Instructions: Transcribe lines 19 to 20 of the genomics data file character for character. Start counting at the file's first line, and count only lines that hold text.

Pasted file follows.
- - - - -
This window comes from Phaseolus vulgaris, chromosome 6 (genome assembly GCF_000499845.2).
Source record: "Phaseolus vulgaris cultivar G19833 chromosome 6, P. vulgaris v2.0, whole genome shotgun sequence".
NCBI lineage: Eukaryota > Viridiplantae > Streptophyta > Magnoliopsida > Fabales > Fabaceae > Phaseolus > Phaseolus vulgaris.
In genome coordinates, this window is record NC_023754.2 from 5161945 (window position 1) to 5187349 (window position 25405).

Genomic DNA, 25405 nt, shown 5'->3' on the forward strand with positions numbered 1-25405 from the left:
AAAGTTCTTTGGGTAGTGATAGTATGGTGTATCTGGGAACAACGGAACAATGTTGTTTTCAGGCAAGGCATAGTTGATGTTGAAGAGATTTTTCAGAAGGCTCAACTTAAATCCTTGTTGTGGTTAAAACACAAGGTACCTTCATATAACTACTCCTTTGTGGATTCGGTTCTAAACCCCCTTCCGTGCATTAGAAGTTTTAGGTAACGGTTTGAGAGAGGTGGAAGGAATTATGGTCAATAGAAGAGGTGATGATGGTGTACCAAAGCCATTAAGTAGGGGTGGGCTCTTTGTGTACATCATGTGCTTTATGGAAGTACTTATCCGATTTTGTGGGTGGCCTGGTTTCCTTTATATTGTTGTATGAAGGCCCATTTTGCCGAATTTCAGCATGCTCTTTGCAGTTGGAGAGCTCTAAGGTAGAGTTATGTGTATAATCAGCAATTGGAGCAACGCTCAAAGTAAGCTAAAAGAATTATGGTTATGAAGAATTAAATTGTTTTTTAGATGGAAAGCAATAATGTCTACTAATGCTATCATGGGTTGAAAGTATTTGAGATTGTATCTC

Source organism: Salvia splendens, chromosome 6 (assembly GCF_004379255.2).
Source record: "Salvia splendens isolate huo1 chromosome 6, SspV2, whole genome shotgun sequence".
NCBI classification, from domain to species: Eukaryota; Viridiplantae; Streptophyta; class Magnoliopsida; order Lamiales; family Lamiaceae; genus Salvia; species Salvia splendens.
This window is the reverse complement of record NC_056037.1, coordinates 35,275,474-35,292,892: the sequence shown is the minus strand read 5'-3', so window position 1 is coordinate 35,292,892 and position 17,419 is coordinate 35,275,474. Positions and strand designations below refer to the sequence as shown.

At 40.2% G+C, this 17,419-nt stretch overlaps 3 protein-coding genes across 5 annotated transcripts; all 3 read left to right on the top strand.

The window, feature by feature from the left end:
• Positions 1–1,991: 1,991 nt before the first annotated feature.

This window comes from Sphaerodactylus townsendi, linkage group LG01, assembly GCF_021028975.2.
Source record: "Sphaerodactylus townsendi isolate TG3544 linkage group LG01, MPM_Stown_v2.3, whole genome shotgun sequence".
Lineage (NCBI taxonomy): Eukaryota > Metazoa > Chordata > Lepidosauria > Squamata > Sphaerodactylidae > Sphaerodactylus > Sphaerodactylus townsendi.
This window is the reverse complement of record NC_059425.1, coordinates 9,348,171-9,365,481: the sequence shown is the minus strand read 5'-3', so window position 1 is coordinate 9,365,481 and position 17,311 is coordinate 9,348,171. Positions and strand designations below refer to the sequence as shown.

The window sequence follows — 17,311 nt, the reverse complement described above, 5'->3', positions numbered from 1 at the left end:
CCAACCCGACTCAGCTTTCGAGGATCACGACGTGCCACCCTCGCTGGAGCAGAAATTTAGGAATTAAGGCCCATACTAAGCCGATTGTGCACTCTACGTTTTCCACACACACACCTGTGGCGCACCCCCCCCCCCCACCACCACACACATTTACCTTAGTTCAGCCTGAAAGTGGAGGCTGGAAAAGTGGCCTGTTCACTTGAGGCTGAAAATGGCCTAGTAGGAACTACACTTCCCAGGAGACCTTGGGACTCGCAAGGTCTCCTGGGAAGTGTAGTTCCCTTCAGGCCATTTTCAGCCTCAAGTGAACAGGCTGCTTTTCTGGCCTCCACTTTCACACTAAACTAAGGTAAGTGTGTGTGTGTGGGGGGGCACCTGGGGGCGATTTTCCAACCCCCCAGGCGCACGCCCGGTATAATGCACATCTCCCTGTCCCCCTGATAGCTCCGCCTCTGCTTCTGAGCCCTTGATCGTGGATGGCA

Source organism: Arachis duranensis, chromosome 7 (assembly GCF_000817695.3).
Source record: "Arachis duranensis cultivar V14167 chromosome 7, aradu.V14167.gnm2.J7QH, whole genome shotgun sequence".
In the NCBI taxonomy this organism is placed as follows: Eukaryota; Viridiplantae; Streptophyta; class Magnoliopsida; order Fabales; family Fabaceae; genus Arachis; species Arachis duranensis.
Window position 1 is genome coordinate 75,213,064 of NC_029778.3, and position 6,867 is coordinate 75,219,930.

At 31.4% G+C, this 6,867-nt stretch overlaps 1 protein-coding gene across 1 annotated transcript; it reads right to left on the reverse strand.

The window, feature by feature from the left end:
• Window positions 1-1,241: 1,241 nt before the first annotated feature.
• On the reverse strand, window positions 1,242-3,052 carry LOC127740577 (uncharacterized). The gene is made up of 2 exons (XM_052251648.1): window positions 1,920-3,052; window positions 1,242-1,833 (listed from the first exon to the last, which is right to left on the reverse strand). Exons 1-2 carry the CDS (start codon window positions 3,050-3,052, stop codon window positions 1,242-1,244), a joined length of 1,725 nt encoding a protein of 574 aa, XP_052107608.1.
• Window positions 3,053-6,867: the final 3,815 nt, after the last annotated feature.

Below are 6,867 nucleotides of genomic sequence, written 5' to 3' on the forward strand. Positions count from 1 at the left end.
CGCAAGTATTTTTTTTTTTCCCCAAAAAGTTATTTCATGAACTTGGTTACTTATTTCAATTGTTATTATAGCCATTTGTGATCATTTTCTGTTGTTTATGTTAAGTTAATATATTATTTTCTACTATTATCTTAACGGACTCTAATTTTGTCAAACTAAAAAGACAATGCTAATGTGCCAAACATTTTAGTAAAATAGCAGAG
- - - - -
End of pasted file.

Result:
CCAACCCGACTCAGCTTTCGAGGATCACGACGTGCCACCCTCGCTGGAGCAGAAATTTAGGAATTAAGGCCCATACTAAGCCGATTGTGCACTCTACGTTTTCCACACACACACCTGTGGCGCACCCCCCCCCCCCACCACCACACACATTTACCTTAGTTCAGCCTGAAAGTGGAGGCTGGAAAAGTGGCCTGTTCACTTGAGGCTGAAAATGGCCTAGTAGGAACTACACTTCCCAGGAGACCTTGGGACTCGCAAGGTCTCCTGGGAAGTGTAGTTCCCTTCAGGCCATTTTCAGCCTCAAGTGAACAGGCTGCTTTTCTGGCCTCCACTTTCACACTAAACTAAGGTAAGTGTGTGTGTGTGGGGGGGCACCTGGGGGCGATTTTCCAACCCCCCAGGCGCACGCCCGGTATAATGCACATCTCCCTGTCCCCCTGATAGCTCCGCCTCTGCTTCTGAGCCCTTGATCGTGGATGGCA

Source organism: Arachis duranensis, chromosome 7 (assembly GCF_000817695.3).